It is much more difficult for workers to decertify a union — remove it as the exclusive bargaining representative — than it is to establish a new one at a workplace. Once a union is recognized as the collective bargaining agent, employees cannot decertify it or vote for another union for at least one year, per federal law. This is called a “certification bar.” A similar “contract bar” applies for the period when the union has a current collective bargaining agreement with the employer, which can last up to three years.
Thus, employees often must wait up to four years after certification before they can even consider decertifying a union. After that, employees have only a 45-day window to file a decertification petition with the NLRB. This window occurs between 60 and 105 days prior to the end of the collective bargaining agreement. If the union contract expires or reaches the three-year mark, employees can file a decertification at any time. However, if the employer and union sign a successor contract, the contract bar starts again and employees may need to wait another three years.
In a case involving Dana Corp., the NLRB reinterpreted the contract bar rule to allow for a 45-day period after the initial certification in which employees could file a decertification petition following a card check certification. If 30% of employees signed the petition, they could file with the NLRB to ask for a secret ballot election. However, in 2011, the Board overruled Dana in the Lamons Gasket Co. case and removed this card-check safety valve.[*]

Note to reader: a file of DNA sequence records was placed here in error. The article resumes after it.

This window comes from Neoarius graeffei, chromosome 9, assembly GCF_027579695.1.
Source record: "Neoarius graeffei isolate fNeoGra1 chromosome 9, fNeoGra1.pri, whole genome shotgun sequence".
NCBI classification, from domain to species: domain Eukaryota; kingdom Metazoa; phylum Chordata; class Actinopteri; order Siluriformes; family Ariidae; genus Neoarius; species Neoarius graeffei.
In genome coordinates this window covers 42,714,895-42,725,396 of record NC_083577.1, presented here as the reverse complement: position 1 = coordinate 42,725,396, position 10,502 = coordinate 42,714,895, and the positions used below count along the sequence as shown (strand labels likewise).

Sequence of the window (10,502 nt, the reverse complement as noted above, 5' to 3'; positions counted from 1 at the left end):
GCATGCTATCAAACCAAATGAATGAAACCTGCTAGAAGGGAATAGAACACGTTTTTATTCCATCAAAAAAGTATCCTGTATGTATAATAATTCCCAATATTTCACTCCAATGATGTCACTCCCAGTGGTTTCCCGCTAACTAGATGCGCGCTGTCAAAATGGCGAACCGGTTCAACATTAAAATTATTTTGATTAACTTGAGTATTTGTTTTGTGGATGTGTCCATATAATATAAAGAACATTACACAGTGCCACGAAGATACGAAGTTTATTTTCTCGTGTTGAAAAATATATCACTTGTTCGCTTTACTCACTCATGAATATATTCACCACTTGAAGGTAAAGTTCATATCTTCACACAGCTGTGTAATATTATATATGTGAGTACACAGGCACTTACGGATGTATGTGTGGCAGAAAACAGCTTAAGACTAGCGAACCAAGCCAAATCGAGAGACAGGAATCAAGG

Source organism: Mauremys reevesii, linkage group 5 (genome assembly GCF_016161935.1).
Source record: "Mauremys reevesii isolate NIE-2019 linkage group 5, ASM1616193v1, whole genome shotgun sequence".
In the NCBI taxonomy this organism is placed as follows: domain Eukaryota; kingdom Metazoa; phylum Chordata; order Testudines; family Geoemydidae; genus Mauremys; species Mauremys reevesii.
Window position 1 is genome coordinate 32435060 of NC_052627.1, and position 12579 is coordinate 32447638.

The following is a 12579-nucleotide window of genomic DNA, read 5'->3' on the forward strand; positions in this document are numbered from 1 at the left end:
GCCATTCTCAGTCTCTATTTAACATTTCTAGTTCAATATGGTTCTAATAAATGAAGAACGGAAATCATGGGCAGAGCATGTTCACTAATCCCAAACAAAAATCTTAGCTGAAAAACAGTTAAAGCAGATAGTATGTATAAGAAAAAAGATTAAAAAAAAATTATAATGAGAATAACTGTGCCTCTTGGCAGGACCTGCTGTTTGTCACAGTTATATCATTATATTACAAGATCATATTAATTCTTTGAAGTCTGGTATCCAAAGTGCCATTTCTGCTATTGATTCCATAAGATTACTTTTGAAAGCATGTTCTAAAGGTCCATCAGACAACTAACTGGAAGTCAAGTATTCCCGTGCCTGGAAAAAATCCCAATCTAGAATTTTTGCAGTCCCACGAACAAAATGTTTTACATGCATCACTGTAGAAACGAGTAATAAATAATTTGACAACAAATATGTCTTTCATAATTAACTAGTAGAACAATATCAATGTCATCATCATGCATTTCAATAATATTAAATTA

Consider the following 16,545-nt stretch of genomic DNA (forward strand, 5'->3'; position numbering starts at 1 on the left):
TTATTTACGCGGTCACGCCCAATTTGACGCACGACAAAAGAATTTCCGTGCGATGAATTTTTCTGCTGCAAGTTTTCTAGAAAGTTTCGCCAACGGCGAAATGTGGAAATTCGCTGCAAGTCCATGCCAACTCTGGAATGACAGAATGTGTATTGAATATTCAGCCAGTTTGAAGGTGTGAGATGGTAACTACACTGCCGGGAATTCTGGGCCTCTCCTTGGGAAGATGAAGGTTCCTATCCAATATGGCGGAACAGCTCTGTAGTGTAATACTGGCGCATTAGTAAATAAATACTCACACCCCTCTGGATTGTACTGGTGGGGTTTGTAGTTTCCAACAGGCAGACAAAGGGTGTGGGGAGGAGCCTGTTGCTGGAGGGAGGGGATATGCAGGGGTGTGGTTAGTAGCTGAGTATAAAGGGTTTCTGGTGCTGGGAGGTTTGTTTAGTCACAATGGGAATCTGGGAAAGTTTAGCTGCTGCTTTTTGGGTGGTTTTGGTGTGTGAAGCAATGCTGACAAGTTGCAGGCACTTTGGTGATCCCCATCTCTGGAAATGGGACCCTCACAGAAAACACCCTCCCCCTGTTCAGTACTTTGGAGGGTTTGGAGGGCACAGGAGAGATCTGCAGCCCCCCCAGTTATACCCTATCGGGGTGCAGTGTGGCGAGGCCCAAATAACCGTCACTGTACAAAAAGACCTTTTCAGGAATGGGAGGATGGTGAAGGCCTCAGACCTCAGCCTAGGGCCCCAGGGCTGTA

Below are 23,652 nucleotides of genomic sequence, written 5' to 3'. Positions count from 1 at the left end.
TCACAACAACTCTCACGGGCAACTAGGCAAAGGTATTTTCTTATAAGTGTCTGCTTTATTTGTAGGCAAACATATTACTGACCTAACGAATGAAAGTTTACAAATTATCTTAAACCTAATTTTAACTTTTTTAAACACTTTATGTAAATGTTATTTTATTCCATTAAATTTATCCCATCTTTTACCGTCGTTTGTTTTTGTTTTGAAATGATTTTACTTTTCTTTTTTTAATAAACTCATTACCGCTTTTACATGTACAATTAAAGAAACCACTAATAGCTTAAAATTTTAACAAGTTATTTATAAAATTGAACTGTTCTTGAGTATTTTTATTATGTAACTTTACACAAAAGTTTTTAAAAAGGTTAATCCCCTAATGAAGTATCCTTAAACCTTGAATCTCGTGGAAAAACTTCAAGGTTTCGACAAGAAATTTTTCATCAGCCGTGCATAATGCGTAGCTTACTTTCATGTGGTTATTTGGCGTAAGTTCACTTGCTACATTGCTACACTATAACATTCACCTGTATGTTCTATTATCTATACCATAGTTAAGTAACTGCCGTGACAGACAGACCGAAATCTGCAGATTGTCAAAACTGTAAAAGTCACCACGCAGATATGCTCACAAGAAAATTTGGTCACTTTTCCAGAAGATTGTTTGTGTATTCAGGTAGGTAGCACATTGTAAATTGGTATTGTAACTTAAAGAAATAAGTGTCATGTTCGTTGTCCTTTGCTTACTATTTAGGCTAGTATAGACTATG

On Sept. 22, 2011, Barbara Ivey, an employee of Kaiser Permanente Northwest, told the House Education and the Workforce Committee that in July 2011 her workplace was organized by the SEIU via card check in less than two weeks. She said that she was never presented with a card.
Ivey and her colleagues then collected signatures for a Dana decertification election. After receiving the requisite number of signatures, she applied to the NLRB for a decertification election. Unfortunately, the Board handed down the Lamons Gasket decision between the time of the petition and the time of the election. As a result, Ivey and her colleagues were denied a secret ballot vote. She told the committee, “I was shocked and quite upset. I thought, ‘How could this be?’ All we were asking for was a fair vote and a private vote, giving everyone a voice.”
Without the Dana safety valve, Ivey and other workers who may have been coerced or made an uninformed choice (or not given a choice at all) during a card check campaign will need to wait four years to attempt to decertify the union.
The four-year period in which workers must wait to ask for a secret ballot election for decertification after card check recognition, coupled with the overruling of Dana, makes addressing the problems associated with card check unreasonably difficult.
[*] Lamons Gasket Co., 357 NLRB 739 (2011). Note: The NLRB is currently reviewing this rule. For more information, see: “NLRB Proposes Rulemaking to Protect Employee Free Choice” (National Labor Relations Board, Aug. 9, 2019), https://perma.cc/A5HZ-67FN.